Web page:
Though the overall sales numbers imply titles like Project CARS and Assetto Corsa are dominating the sim racing landscape, comparing the data of active users listed on Steamcharts alongside the nightly count posted on the iRacing Member’s site has made one thing extremely clear: competing against people from around the world is what the majority of avid sim racers are interested in doing when they sit down in front of their plastic steering wheel for the night.
Combining scheduled start times with incredibly detailed stat tracking and progression systems, iRacing is in a league of it’s own when it comes to the overall Multiplayer experience, and it’s utterly fascinating that no other sim racing developer has bothered to try and copy their success. Halfway through 2016, it’s shocking that iRacing has established itself as a monolithic entity in our little hobby – completely uncontested, I might add – while simulators such as Automobilista, Assetto Corsa, and Project CARS are stuck using an outdated server browser that would be more at home in Counter-Strike or Battlefield than in a genre where practice and organization is every bit as essential to the virtual rendition as it is for the real thing.
But because iRacing’s driving physics aren’t adored by everyone, even as the multiplayer component has achieved near-universal acclaim from even some of its harshest critics, and the resourceful sim racers among us have opted to try and replicate the magic formula of iRacing within their own favorite set of simulators – a task even the developers of these titles themselves haven’t bothered with. And it was cool to see a project like Race2Play come to fruition back in the day – a website offering an iRacing-like experience for owners of games powered by the ISI Motor engine – but it admittedly hasn’t caught on to the extent of the original inspiration. The site has seen much better days, and current car counts for the modern crop of racing simulators offered are abysmal. SimRacingSystem, an in-game application spawned by diehard Portugese sim racers and primarily intended to boost the competitive online racing scene within Assetto Corsa, barely managed to last a handful of months before they too also began to suffer from extreme car count issues, with only one or two races per day attracting a respectable field of drivers. Obviously, if you don’t live in a very specific time zone, you’re shit out of luck when it comes to these platforms, and both of them will be utterly useless to you.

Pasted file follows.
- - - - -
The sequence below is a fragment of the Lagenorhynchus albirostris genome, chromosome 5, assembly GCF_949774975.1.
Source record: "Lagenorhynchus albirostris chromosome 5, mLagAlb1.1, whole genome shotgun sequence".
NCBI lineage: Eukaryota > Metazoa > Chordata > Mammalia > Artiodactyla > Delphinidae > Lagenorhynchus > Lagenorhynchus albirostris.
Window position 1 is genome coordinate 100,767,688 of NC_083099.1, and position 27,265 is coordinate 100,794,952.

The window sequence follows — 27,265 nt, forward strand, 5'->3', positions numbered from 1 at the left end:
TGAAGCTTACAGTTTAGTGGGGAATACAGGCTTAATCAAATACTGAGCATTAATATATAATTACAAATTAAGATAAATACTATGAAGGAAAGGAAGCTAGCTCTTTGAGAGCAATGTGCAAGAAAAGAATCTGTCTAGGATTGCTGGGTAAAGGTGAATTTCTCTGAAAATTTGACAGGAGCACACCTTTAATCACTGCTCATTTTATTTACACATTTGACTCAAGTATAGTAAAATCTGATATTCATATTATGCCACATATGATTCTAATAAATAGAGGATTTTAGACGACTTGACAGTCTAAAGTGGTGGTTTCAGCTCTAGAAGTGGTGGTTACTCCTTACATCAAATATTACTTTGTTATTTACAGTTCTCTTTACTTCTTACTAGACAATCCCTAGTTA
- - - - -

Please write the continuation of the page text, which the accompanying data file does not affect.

So regardless of how great these two projects were on paper, as well as in execution, not enough people were using them at the end of the day, and both outlets faded into relative obscurity. In an era where sim racers are literally kicking and screaming for an iRacing competitor or clone for that matter, neither project did enough to reel in a sizeable audience past a simple Reddit post or two, and we’re basically starting from scratch all over again. Sim racers tried twice, failed twice, and still we sit here with no real iRacing competitor that a whole bunch of people have adopted – which in the end makes it worth while.
What’s the solution to this problem? I’ll rattle off a few suggestions that might sound good on paper.
- Bandwagoning. No longer should RaceDepartment be advertising for their club races, it’s time for them to shill for SimRacingSystem, and work with the Portugese guys to hold officially sanctioned RaceDepartment championships through that application. Race2Play needs a massive presence and constant news articles on VirtualR. That’s the sort of thing I’m talking about when I say bandwagonning. I don’t care which project we bandwagon, because in my opinion they’re both quite good and don’t suffer from any tangible flaws, but the entire scene – news sites and all – need to pick up the torch and say “we’re all going to use this solution for organized racing.” Absolutely everybody needs to be in on this, completely disregarding any previous financial arrangements. It’ll be worth it when we always have 20 people to race with after work, instead of waiting for Saturday morning to play R3E with the European dudes.